If you’re overwhelmed with debt, filing for bankruptcy with the guidance of the Wright Law team may be the best path forward for relief and better days. It’s a big step, and it’s understandable to have a lot of questions, and maybe even some hesitation. At Wright Law Offices, bankruptcy is our specialty, and we’re honored to be able to help our clients navigate the bankruptcy relief process and discover a fresh start.
Commonly, we get asked about what property or assets are protected from creditors for a bankruptcy filing. Our team is ready to discuss your specific situation and bankruptcy options with you personally, but here are some basics about bankruptcy exemptions. Remember that the purpose of a bankruptcy isn’t to strip you of all of your belongings, leaving you with nothing; it’s to give you a fresh financial start, so the basics of bankruptcy exemptions are an important aspect of bankruptcy to understand.
What Are Bankruptcy Exemptions?
When filing for bankruptcy, whether it’s Chapter 7 or 13, there is certain property that is protected and kept safe per state and federal law. If an asset is exempt, that means the bankruptcy trustee responsible for your case can’t seize it and sell it to pay off creditors to settle your debts. All property, even property you are claiming as exempt, must be listed on your bankruptcy schedules when filing. The exemption laws are strict, and incorrectly claiming something as exempt that doesn’t actually qualify can have serious consequences, so obtaining experienced legal counsel like Wright Law can help you determine what property can be claimed as exempt and how to apply Arizona’s statutes about value limitations.
Exemptions for Chapter 7 vs Chapter 13 Bankruptcies
In bankruptcy law, the same amount of property is protected for both Chapter 7 and Chapter 13. The main difference is that with exemptions in Chapter 7, the bankruptcy trustee appointed to your case will sell non-exempt property to pay your creditors. When it comes to property in Chapter 13 bankruptcy, you’re basically allowed to keep all of your property while paying off some of your debt in a 3-5 year repayment plan. The value of property that can’t be protected with an exemption is calculated into the repayment plan, so with exemptions in Chapter 13 bankruptcy, exempting all or most of your assets will help keep your monthly payment low.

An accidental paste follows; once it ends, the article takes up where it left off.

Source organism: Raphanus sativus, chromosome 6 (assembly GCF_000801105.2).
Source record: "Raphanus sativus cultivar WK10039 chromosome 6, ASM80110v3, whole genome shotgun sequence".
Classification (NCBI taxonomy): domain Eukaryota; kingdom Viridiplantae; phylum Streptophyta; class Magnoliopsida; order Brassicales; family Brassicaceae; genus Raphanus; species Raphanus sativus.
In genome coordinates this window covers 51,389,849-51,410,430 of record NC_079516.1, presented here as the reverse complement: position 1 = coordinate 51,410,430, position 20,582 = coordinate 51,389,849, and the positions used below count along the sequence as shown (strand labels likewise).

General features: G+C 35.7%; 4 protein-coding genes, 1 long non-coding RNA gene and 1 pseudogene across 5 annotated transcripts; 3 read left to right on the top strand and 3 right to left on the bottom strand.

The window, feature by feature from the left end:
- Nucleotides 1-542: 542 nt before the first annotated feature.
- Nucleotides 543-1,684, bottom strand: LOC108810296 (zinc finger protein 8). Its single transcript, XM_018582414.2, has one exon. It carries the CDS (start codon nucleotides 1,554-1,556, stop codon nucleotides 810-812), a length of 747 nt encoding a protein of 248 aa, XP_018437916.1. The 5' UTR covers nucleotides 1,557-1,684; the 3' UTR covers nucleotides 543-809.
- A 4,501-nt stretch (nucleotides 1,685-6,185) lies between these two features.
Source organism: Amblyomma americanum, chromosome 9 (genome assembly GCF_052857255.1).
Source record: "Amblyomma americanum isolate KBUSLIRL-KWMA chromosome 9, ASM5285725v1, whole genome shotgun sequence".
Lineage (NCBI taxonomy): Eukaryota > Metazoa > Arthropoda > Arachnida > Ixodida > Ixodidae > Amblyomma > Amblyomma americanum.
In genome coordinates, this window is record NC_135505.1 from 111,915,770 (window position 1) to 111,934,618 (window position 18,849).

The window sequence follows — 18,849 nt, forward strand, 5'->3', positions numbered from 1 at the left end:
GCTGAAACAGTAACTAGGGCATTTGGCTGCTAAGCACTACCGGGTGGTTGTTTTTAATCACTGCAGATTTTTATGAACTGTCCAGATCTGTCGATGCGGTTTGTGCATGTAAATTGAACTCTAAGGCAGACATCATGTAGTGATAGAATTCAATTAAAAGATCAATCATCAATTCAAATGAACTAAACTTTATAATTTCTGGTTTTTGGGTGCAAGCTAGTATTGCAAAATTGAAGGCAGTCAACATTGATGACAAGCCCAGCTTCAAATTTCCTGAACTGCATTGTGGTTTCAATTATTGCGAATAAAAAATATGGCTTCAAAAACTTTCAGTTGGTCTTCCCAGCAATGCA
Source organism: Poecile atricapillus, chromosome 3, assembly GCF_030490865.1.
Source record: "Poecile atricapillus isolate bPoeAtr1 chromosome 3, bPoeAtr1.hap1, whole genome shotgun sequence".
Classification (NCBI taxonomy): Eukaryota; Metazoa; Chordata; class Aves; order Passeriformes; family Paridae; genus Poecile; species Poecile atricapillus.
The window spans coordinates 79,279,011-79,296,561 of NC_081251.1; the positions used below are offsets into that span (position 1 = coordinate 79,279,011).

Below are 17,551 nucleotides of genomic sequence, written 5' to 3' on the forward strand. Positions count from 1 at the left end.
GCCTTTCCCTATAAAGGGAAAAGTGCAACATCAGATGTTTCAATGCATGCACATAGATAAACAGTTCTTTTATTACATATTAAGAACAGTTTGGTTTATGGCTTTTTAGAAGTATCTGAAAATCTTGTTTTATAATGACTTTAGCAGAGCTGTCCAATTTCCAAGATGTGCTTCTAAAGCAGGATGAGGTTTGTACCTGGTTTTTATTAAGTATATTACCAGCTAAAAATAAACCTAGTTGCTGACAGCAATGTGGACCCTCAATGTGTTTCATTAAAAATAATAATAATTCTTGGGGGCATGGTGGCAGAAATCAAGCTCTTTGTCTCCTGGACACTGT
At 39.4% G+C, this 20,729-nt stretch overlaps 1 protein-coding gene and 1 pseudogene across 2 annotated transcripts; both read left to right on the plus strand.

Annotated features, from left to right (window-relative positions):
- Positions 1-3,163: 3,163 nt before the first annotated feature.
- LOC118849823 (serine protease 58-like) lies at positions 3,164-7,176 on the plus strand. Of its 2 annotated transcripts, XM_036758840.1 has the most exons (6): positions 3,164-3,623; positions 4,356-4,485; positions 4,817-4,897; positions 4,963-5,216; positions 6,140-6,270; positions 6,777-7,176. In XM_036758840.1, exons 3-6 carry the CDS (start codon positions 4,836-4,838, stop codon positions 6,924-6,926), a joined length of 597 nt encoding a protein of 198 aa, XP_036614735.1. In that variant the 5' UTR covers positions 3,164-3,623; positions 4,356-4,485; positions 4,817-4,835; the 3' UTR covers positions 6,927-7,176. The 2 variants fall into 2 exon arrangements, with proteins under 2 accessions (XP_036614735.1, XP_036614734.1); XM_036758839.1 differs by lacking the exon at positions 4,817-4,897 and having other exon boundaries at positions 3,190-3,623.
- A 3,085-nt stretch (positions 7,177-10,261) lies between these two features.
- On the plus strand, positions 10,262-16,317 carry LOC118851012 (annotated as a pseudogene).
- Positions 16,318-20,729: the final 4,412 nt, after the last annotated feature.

State vs Federal Bankruptcy Exemptions
Both state and federal bankruptcy exemptions exist, allowing debtors to exclude certain property up to a certain dollar in value. When filing in some states (Arizona isn’t one of them!), you are given a choice between exemption systems, meaning you can choose whether you use the state exemption list, or the list of federal exemptions outlined by federal law, but you can’t mix and match exemptions from the two sets. Again, Arizona doesn’t give you a choice of exemption; you must go by the state exemption list.
What Are Federal Non-bankruptcy Exemptions?
To further protect your property when filing in a state like Arizona where you must use the state exemption list, you may be able to take advantage of other federal exemptions found outside the bankruptcy code, which are called federal non-bankruptcy exemptions. These are just like bankruptcy exemptions because they prevent certain assets from being sold by the bankruptcy trustee to pay your debts. However, they are harder to qualify for, as you must be part of a certain occupation or other specialized group.
For example, your retirement benefits are fully exempt if you are classified as one of the following: civil, foreign, or military service employee, railroad worker, CIA, Veteran, Military Medal of Honor Roll, or a Social Security benefit recipient. Death and disability benefits are fully exempt for longshoremen, harbor workers, and government employees, in addition to any received benefits for risk, hazard, injury, or death from war. There’s more to the list that qualify as non-bankruptcy exemptions, so get in touch with our law firm to discuss whether you fall under one of the categories.